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We define the rank of free module as the number of elements on the basis of free module. It may be infinity. How do we define the rank of projective module?

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What properties would you expect such a definition to have? – Thomas Andrews Apr 18 '12 at 5:52
For an arbitrary module $M$ over an integral domain $R$, we define the rank of $M$ to be the dimension over $k$ of $k\otimes_RM$, where $k$ is the quotient field of $R$. – Bruno Joyal Apr 18 '12 at 6:12
@Bruno I would be curious (I haven't thought about it) if we could define the rank $M$ to be the rank of the smallest free module which has $M$ as a direct summand. It seems to work fine for well-behaved rings such as integral domains. Not sure in general. Any ideas? – Alex Youcis Apr 18 '12 at 17:17

The rank of a projective module $M$ over $R$ is the function $\mathrm{rk} : \mathrm{Spec}(R) \to \mathrm{Card}$, $\mathfrak{p} \mapsto \mathrm{dim}_{\mathrm{Quot}(R/\mathfrak{p})}(M \otimes_R \mathrm{Quot}(R/\mathfrak{p}))$. This is the dimension of the fiber of $\tilde{M}$ at $\mathfrak{p}$. One can show that if $M$ is finitely generated, then this rank function is locally constant (without any finiteness condition this may fail). In fact, then $\tilde{M}$ is locally free of finite rank. In particular, if $\mathrm{Spec}(R)$ is connected ($\Leftrightarrow$ $R$ has only the trivial idempotents $0,1$), this function is constant. Then you have just one rank $\mathrm{rk}(M)\in \mathbb{N}$. In particular, when $R$ is an integral domain, we have $\mathrm{rk}(M) = \mathrm{dim}_K(M \otimes_R K)$, where $K=\mathrm{Quot}(R)$.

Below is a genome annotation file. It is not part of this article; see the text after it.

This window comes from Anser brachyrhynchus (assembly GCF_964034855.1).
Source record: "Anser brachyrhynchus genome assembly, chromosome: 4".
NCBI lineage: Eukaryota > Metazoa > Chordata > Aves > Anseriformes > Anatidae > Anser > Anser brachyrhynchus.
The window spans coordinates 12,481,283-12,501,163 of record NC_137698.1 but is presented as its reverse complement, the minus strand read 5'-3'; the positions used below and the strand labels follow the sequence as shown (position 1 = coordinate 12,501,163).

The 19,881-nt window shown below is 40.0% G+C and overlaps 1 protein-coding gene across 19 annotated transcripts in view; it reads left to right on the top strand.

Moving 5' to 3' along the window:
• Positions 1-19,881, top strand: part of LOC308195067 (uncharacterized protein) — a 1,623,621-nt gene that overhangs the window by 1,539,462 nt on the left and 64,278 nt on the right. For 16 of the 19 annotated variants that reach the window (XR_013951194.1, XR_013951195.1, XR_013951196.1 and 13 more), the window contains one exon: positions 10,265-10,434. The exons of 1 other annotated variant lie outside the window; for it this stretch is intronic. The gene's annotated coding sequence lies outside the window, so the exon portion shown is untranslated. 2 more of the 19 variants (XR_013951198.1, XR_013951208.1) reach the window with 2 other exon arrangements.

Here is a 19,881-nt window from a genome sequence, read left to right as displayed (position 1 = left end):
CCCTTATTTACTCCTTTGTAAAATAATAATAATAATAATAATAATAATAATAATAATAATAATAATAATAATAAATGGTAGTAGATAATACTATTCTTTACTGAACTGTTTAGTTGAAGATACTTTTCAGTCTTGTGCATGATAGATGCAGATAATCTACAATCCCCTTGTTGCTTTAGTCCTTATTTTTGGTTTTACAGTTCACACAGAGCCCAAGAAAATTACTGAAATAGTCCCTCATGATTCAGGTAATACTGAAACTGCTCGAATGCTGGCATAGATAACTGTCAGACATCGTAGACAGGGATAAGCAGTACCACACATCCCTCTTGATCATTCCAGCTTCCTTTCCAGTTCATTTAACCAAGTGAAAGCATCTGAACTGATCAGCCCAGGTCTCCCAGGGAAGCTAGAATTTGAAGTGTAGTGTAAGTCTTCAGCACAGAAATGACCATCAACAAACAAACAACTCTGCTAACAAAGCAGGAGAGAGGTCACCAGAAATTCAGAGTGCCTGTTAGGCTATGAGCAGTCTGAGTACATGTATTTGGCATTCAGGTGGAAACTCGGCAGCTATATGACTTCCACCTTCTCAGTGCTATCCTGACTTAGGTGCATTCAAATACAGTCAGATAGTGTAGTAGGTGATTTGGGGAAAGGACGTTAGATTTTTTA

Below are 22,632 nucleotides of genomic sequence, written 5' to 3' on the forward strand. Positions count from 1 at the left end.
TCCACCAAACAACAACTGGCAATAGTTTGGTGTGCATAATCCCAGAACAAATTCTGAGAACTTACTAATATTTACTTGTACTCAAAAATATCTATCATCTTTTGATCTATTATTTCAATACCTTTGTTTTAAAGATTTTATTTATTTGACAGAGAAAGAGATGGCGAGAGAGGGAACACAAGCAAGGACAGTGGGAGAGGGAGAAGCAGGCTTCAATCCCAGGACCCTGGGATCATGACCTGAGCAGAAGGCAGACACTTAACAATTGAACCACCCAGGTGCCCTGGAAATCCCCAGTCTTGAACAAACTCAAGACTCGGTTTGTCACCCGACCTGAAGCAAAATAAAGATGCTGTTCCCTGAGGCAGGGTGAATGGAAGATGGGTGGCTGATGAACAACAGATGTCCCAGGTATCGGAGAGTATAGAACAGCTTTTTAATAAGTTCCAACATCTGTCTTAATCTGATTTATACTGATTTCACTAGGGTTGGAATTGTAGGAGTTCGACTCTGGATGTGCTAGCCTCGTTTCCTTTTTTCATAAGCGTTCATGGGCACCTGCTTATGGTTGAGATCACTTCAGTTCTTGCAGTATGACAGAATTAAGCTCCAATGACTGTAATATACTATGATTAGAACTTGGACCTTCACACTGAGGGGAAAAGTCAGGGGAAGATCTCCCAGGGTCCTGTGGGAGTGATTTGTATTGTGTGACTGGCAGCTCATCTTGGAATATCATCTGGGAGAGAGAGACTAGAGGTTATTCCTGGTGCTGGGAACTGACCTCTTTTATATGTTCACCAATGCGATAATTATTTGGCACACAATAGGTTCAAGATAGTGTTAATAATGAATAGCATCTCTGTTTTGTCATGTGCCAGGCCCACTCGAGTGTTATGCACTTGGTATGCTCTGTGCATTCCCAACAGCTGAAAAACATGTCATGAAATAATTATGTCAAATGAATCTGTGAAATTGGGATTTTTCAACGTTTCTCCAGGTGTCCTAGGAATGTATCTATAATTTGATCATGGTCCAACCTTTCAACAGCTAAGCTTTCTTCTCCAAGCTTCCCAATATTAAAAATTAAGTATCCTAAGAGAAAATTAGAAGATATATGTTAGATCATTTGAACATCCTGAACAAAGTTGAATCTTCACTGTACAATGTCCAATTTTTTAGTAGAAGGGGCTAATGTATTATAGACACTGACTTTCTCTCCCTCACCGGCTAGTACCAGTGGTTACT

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What is $\tilde{M}$? Presumably, $\mathrm{Quot}$ is the quotient field of an integral domain? Also, you are missing a parenthesis at the end of the definition of $\mathrm{rk}$. – Thomas Andrews Apr 18 '12 at 13:23
@ThomasAndrews, I suppose $\tilde M$ is the coherent sheaf on $\text{Spec} R$ associated to $M$ – Bruno Joyal Apr 18 '12 at 17:59
@BRuno You mean quasi-coherent. There's no reason for the sheaf attached to $M$ to be coherent (if $M$ is finitely generated and $R$ is Noetherian, then it will be, but not necessarily otherwise). – Keenan Kidwell Apr 18 '12 at 18:12
@KeenanKidwell Absolutely! – Bruno Joyal Apr 18 '12 at 18:15

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